In this news, we discuss the ‘All eyes on Tuesday’ as even risk-hungry retail traders pause.
SINGAPORE / BANGKOK (Reuters) – Asian retail traders cut exposure to China ahead of Tuesday’s US election, lifting short bets on US stocks and retaining liquidity, brokers say, as even some of the investors the most risk-tolerant are cautious.
The novices, who began trading during the lockdowns, made aggressive buying this year when many Wall Street advisers called for caution.
UBS analysts believe, at least in Southeast Asia, that they are now a big enough force to move the markets. Their brokers say they are bracing for short-term risks, despite a consensus in favor of a Joe Biden victory and a market rally.
“People position themselves based on what they believe to be an outcome,” said Chris Brankin, managing director of TD Ameritrade in Singapore, who noted a “hint of skepticism” among his clients around polls with Biden leading the way. .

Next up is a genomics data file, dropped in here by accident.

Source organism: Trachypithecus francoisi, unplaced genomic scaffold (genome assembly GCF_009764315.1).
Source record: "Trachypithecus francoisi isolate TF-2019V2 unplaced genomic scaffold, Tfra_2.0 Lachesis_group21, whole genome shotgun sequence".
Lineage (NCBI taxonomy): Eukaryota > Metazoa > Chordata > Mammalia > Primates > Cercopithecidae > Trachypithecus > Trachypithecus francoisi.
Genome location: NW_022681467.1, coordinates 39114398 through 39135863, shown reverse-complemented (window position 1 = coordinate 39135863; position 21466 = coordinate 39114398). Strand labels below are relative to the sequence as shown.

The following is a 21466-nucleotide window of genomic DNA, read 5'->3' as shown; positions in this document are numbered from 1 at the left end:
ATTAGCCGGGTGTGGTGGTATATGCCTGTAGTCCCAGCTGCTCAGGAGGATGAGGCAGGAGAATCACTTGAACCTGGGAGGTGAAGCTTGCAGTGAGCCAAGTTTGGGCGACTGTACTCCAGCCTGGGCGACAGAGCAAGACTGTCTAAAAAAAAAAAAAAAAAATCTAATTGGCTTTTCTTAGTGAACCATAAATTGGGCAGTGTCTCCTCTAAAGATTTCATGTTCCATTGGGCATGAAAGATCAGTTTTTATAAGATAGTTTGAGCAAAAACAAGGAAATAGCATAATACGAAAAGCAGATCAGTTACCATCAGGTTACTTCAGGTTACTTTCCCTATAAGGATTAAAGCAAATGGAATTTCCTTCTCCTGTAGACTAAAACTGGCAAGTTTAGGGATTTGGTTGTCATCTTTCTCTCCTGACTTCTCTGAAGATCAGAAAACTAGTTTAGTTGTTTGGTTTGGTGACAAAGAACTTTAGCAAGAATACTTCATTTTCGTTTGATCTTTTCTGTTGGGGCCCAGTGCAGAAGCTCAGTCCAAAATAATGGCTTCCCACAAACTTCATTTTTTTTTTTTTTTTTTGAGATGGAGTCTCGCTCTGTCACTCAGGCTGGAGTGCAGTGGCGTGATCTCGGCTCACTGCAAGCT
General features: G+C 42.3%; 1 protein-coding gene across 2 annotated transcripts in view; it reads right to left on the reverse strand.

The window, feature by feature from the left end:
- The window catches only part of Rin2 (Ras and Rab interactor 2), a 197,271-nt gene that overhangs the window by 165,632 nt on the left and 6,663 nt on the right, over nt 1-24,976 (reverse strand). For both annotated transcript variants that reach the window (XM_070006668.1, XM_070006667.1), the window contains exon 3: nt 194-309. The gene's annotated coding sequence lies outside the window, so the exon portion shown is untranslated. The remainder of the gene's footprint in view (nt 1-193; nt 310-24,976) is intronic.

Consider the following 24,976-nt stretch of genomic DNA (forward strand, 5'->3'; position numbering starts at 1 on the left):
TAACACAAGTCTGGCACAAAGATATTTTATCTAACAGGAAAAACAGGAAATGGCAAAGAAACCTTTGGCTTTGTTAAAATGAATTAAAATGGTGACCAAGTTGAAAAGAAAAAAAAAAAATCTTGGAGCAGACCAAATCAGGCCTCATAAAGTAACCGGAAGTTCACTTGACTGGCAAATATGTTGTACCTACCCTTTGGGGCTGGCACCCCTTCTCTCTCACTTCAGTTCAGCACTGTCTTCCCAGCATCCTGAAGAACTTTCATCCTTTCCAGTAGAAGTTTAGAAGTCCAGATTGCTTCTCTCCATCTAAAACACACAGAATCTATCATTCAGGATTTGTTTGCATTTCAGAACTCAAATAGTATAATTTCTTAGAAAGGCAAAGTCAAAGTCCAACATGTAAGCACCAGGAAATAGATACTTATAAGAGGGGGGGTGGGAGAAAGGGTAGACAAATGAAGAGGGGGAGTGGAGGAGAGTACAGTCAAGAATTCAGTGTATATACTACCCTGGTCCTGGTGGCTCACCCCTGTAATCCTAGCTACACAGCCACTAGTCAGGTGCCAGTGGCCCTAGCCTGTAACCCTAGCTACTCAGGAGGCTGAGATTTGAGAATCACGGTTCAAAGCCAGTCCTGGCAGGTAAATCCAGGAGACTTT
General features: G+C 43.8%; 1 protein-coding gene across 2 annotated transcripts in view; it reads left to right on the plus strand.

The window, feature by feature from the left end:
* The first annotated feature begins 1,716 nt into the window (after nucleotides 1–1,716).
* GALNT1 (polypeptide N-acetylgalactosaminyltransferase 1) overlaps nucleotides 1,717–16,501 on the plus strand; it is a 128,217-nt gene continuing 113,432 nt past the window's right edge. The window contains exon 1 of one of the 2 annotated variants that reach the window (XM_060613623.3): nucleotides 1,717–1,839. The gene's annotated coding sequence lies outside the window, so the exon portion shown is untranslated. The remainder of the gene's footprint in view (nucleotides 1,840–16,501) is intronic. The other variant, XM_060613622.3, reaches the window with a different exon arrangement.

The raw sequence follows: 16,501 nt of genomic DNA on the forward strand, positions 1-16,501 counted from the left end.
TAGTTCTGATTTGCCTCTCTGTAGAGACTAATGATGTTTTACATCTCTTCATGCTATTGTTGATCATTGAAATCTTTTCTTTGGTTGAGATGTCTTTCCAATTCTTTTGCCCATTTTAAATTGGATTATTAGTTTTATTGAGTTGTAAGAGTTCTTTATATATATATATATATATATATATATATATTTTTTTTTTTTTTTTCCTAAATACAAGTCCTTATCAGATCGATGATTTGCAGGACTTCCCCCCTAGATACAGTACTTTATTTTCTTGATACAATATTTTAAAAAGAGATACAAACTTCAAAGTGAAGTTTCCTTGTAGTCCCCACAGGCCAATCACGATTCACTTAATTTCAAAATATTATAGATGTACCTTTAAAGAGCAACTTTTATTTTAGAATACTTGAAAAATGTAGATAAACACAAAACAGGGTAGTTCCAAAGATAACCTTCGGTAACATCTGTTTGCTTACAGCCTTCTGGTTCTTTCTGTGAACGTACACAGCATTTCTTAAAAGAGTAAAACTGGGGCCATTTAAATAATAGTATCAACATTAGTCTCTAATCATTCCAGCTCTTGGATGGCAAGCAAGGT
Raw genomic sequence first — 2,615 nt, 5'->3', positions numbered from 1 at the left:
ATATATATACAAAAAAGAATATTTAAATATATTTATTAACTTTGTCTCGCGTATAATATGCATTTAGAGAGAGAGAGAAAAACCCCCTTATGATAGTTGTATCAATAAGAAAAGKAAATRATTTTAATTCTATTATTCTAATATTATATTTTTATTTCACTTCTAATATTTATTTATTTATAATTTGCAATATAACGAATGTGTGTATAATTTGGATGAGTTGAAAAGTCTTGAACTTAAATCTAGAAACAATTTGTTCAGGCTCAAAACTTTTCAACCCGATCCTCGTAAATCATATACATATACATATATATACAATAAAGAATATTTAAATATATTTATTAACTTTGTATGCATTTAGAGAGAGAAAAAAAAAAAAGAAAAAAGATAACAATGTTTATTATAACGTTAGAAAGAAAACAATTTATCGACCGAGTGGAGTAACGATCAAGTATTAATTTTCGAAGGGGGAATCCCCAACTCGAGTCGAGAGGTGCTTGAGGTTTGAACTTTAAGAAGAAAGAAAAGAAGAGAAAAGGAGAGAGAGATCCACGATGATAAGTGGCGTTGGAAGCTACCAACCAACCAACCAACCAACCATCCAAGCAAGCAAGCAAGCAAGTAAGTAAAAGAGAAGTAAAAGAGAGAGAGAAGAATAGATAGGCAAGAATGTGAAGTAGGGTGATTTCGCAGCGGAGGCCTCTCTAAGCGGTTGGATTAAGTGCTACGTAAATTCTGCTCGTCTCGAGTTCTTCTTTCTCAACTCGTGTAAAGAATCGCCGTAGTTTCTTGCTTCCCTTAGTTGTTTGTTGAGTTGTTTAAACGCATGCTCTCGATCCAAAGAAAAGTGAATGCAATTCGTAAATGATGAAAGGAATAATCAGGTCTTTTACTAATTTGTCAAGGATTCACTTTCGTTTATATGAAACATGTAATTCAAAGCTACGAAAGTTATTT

“These aren’t mass exit positions… it’s more of a break for risk,” he said. “And all eyes are on Tuesday.”
He said that Donald Trump’s chance of victory was partly reflected in a slight reduction in exposure to Chinese companies and the purchase of oil company Exxon Mobil Corp XOM.N.
Chinese companies are seen as vulnerable to Sino-U.S. Tensions if the less predictable Trump is re-elected. Energy companies could benefit from tax cuts.
Other brokers have reported a similar caution. In Australia, retail broker CommSec said there have been recent purchases of BEAR ETF BEAR.AX from Betashares, which wins when stocks fall, and fall protection options. IG Markets said clients are long in U.S. dollars in case a disputed outcome causes market turbulence.
“Right now, I own 30% of shares and the rest in cash ready to be invested,” said Watchara Kaewsawang, a large Thai investor. “I delayed my investment to wait to see the US election and our domestic politics.”
All this dry powder could mean small Asian investors are ready to dive in if the uncertainty dissipates.
“This (risk reduction) probably started at the end of September and is continuing,” said Adam Reynolds, Asia Pacific CEO of Saxo Capital Markets in Singapore. “I imagine there will be a rush if we get a decisive election result.”
Reporting by Tom Westbrook in Singapore and Satawasin Staporncharnchai in Bangkok; additional reporting by Orathai Sriring in Bankgkok; edited by Larry King.
Original © Thomson Reuters
Originally posted 2020-11-03 01:06:11.